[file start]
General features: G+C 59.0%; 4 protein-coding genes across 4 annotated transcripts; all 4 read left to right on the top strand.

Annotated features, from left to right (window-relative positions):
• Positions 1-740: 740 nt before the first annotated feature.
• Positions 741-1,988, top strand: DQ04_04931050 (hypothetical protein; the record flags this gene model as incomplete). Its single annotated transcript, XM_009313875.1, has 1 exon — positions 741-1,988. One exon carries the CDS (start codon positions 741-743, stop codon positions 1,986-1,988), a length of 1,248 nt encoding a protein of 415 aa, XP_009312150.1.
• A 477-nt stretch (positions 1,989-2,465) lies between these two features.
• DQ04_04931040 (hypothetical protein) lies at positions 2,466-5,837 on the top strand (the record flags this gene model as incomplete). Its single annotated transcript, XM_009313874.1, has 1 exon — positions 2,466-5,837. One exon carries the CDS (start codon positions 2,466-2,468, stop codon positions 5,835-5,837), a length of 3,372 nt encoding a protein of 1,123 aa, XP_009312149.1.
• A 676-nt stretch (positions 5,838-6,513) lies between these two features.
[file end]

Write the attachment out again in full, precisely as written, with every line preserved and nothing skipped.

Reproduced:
General features: G+C 59.0%; 4 protein-coding genes across 4 annotated transcripts; all 4 read left to right on the top strand.

Annotated features, from left to right (window-relative positions):
• Positions 1-740: 740 nt before the first annotated feature.
• Positions 741-1,988, top strand: DQ04_04931050 (hypothetical protein; the record flags this gene model as incomplete). Its single annotated transcript, XM_009313875.1, has 1 exon — positions 741-1,988. One exon carries the CDS (start codon positions 741-743, stop codon positions 1,986-1,988), a length of 1,248 nt encoding a protein of 415 aa, XP_009312150.1.
• A 477-nt stretch (positions 1,989-2,465) lies between these two features.
• DQ04_04931040 (hypothetical protein) lies at positions 2,466-5,837 on the top strand (the record flags this gene model as incomplete). Its single annotated transcript, XM_009313874.1, has 1 exon — positions 2,466-5,837. One exon carries the CDS (start codon positions 2,466-2,468, stop codon positions 5,835-5,837), a length of 3,372 nt encoding a protein of 1,123 aa, XP_009312149.1.
• A 676-nt stretch (positions 5,838-6,513) lies between these two features.